When a 90+ year old water main broke under the campus of UCLA yesterday afternoon, spewing up to 10 million gallons of water in the air and down streets like waterfalls, it looked like this.
USA Today reported that in some places, up to seven feet (!) of water was being diverted into storm drains, which would drain to nearby waterways carrying any surface pollutants along with it.
Had something like this happened in a combined sewer community, where stormwater and sewage flow in the same pipe—like in Cleveland—it would have inundated treatment plants (treating a majority of it) and risked overflowing into the environment.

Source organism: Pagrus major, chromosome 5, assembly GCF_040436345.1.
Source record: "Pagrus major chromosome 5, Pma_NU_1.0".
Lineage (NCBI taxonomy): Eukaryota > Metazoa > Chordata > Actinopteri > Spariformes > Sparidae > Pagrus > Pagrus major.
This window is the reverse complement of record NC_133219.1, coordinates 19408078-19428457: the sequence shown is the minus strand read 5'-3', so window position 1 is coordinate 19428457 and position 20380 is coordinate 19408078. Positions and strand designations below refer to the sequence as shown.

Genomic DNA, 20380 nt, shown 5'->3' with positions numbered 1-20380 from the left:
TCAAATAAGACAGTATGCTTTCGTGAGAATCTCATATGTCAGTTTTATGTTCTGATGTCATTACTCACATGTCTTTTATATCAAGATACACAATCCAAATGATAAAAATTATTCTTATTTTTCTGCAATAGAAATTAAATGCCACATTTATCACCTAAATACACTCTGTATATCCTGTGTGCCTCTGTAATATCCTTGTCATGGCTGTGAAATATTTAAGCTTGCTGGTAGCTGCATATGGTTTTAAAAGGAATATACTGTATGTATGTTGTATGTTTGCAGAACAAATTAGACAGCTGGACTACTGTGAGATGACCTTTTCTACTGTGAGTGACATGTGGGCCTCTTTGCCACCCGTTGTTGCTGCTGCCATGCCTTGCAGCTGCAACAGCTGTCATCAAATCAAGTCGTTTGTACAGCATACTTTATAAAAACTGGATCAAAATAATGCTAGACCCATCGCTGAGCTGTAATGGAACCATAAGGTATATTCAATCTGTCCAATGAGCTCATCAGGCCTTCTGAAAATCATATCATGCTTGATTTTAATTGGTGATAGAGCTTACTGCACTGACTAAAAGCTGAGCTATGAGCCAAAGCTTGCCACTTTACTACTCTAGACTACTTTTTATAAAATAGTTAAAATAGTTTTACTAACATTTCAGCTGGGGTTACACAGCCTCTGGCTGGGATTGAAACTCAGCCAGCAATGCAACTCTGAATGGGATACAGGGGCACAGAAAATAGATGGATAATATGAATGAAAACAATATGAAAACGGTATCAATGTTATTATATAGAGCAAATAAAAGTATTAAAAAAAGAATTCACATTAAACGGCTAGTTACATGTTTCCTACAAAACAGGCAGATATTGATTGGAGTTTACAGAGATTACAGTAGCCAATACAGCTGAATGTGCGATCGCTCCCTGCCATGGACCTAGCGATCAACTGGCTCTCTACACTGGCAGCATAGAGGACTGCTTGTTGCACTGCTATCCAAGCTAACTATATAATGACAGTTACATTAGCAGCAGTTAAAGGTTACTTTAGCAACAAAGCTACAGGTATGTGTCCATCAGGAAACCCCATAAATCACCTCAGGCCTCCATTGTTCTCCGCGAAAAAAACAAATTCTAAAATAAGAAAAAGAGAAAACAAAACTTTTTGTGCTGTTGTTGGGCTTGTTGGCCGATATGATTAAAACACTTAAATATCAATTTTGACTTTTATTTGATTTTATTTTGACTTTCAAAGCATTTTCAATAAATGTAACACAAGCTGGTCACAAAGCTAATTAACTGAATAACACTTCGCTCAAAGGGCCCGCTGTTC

To think that all of this water and wastewater is flowing under your feet in pipes deep underground at any given time, typically without any thought from residents on the surface, is simply amazing.
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